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5 takeaways from local economic forecast event
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The Greater Hall Chamber of Commerce holds their annual economic and political forecast Tuesday, Jan. 10, 2023, at the Lanier Technical College Ramsey Conference Center. - photo by Scott Rogers

From housing prices rising in 2023 to employers scrambling for workers, area industry leaders gave their take on the economic landscape in Hall County Tuesday morning.

Here’s a few takeaways from a panel discussion at the Greater Hall Chamber of Commerce’s Annual Small Business Economic & Political Forecast Jan. 10 at Lanier Technical College:

Industrial growth not going away any time soon

Expect a decade of “strong industrial growth” in Hall up into Habersham County, said Frank Norton Jr., CEO and chairman of The Norton Agency.

“We are projecting a strong encampment” of industrial development on interstates 985 and 85 and Ga. 365. “We’re seeing 1 million-square-foot boxes and … they’re full.”

A proposed development featuring more than 1.2 million square feet of industrial space off Ga. 365 in northeastern Hall County got initial approval Jan. 3 from the Hall County Planning Commission. The board’s recommendation now goes to the Hall County Board of Commissioners, which is set to take final action after a Feb. 9 public hearing.

The industrial growth “will strongly affect us, our labor and the emergence of the (Northeast Georgia) Inland Port,” Norton said.

The truck terminal could be “fully operational” by late-2024 or early-2025, Tim Evans, the chamber’s vice president of economic development, has said.

Housing prices projected to be back on the rise

Despite a fall in median housing prices since June 2022, when they had reached a peak, “we are going to … see prices increase in our area and in metro Atlanta because of huge demand,” Norton said.

Publications have cited Atlanta as one of the hottest housing markets in the U.S. “because of affordability as compared to other (areas) and our job market,” he said.

Meanwhile, “we’re going to have a severe shortage of apartments over the next 18 months,” Norton said. “You’re going to see more apartment rezonings, more apartment announcements and starts. They’re lagging (because of) the employment base that we continue to see grow.”

Meanwhile, “it’s very sad when a starter home is $290,000,” Norton said. “That’s a terrible indictment on our society when the American dream could very well be a rental home rather than a purchase.”

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Northeast Georgia Health System President and CEO Carol Burrell speaks during the Greater Hall Chamber of Commerce holds their annual economic and political forecast Tuesday, Jan. 10, 2023, at the Lanier Technical College Ramsey Conference Center. - photo by Scott Rogers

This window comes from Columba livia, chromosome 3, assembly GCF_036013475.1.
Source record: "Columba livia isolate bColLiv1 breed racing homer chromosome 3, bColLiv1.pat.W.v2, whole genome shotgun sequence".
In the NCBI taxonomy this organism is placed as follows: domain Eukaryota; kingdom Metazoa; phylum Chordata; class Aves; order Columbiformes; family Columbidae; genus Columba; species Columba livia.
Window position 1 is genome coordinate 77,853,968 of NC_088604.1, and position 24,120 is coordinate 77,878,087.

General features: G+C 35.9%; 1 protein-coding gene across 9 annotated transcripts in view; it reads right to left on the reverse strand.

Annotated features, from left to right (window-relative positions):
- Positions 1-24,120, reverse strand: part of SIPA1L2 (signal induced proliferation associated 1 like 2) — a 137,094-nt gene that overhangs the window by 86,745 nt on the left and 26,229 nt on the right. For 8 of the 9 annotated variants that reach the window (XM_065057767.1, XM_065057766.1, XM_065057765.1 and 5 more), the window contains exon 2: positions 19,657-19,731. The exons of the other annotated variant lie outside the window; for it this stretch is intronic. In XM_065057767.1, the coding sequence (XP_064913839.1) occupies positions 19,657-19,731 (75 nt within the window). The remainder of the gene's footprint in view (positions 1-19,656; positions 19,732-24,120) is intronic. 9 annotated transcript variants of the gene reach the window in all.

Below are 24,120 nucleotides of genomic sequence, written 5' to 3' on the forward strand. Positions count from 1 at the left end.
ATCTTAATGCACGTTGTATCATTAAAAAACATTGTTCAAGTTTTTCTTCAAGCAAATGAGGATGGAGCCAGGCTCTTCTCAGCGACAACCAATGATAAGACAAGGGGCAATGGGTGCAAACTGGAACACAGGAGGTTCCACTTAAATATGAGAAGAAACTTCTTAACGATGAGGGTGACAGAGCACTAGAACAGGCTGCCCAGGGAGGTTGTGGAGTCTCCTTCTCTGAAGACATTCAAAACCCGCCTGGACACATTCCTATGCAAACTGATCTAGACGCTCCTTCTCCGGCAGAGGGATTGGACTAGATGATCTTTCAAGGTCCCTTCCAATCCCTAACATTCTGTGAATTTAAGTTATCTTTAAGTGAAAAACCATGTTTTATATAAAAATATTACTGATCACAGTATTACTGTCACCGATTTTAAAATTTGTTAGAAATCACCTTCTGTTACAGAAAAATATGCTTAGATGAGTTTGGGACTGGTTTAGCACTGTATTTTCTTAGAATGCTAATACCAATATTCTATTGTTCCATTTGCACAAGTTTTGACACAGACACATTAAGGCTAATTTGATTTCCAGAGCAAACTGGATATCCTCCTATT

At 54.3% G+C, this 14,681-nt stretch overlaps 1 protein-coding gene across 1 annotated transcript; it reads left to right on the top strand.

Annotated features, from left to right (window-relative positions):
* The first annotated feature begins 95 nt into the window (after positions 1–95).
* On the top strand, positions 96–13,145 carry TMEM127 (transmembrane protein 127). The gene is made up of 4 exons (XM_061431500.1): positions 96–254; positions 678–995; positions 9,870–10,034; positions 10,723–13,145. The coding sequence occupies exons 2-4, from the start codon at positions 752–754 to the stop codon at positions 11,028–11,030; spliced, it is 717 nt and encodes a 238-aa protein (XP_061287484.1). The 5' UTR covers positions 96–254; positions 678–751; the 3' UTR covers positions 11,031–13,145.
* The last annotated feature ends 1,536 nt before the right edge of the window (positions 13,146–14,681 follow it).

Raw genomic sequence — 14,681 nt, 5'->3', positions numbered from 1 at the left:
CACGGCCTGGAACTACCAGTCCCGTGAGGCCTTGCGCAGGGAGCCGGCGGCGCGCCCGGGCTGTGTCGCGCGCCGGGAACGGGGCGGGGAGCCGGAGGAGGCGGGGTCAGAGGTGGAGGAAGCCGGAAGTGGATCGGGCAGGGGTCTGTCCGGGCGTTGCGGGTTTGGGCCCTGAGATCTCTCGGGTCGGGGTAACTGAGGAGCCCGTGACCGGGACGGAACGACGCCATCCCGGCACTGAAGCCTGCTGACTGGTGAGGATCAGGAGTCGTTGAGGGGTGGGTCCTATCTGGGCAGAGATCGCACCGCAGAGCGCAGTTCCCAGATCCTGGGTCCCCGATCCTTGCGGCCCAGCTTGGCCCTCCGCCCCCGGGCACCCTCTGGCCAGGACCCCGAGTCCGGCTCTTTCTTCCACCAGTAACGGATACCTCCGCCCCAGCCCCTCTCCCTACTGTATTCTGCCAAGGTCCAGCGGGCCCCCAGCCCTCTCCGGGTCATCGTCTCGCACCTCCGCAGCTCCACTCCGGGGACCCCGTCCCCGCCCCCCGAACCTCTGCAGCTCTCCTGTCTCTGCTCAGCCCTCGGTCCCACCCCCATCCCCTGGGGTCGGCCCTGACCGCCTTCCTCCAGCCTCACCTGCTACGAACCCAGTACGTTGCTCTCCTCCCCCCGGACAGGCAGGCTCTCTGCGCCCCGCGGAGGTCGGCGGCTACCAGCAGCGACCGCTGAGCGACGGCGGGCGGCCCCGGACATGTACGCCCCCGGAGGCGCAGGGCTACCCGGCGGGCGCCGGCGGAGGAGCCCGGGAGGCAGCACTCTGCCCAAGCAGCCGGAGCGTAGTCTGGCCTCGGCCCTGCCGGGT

More workers are wanting stay-at-home jobs

Maintaining a strong workforce “is a challenge,” said Carol Burrell, president and CEO, Northeast Georgia Health System.

The hospital has seen that firsthand in recruiting workers.

“They do not want to come into the office,” Burrell said. “They want to work from home. If you even require them to come in once a week, they’ve got another job that says, ‘No, you don’t have to come in at all.’”

It’s not just a “current challenge,” she said.

“With all the growth we’re having and the community growing, we’re trying to get ahead and meet those needs,” Burrell said. “We’re looking for creative partnerships. I’m pleased to say we have a strong partnership with (University of North Georgia) and Lanier Tech.”

Those ties include an “accelerated program to get into nursing, and thank goodness there are people who want to get into nursing,” she said.

Federal rule change to affect retirement plans

In big news for employers and workers, the newly passed federal Secure 2.0 Act of 2022 requires automatic enrollment in all new 401(k) and 403(b) retirement plans, Ron Bracewell of BatesCarter certified public accountants said.

The new rule becomes effective Jan. 1, 2025.

“Right now, all of our plans are set up where an employee opts in,” Bracewell said. “The government wants to change that. You have to opt out of the plan. Furthermore, there will be required minimum contributions by each participant. It starts at 3% and goes up to 10%.

“So, the government is serious about individual employees participating in retirement plans.”

Big construction firm saw ‘flat revenues’ 

Carroll Daniel Construction sees itself as “still emerging from the pandemic era,” said the company’s president and CEO, Brian Daniel.

But the Gainesville-based company’s finances are on an upswing.

“Our revenues as a company have been basically flat for 2020, ‘21 and ‘22,” he said. “We expect next year we’ll have about a 50% increase. Our backlog is as strong as it’s ever been. We continue to hire and add people.”

“That being said,” Daniel said, “I live in a lagging indicator business. I’m probably the last guy to ask to be on a panel for an economic forecast because I’m the last to know.”

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Carroll Daniel Construction President and CEO Brian Daniel, left, and Ron Bracewell of Bates Carter certified public accountants speak during the Greater Hall Chamber of Commerce holds their annual economic and political forecast Tuesday, Jan. 10, 2023, at the Lanier Technical College Ramsey Conference Center. - photo by Scott Rogers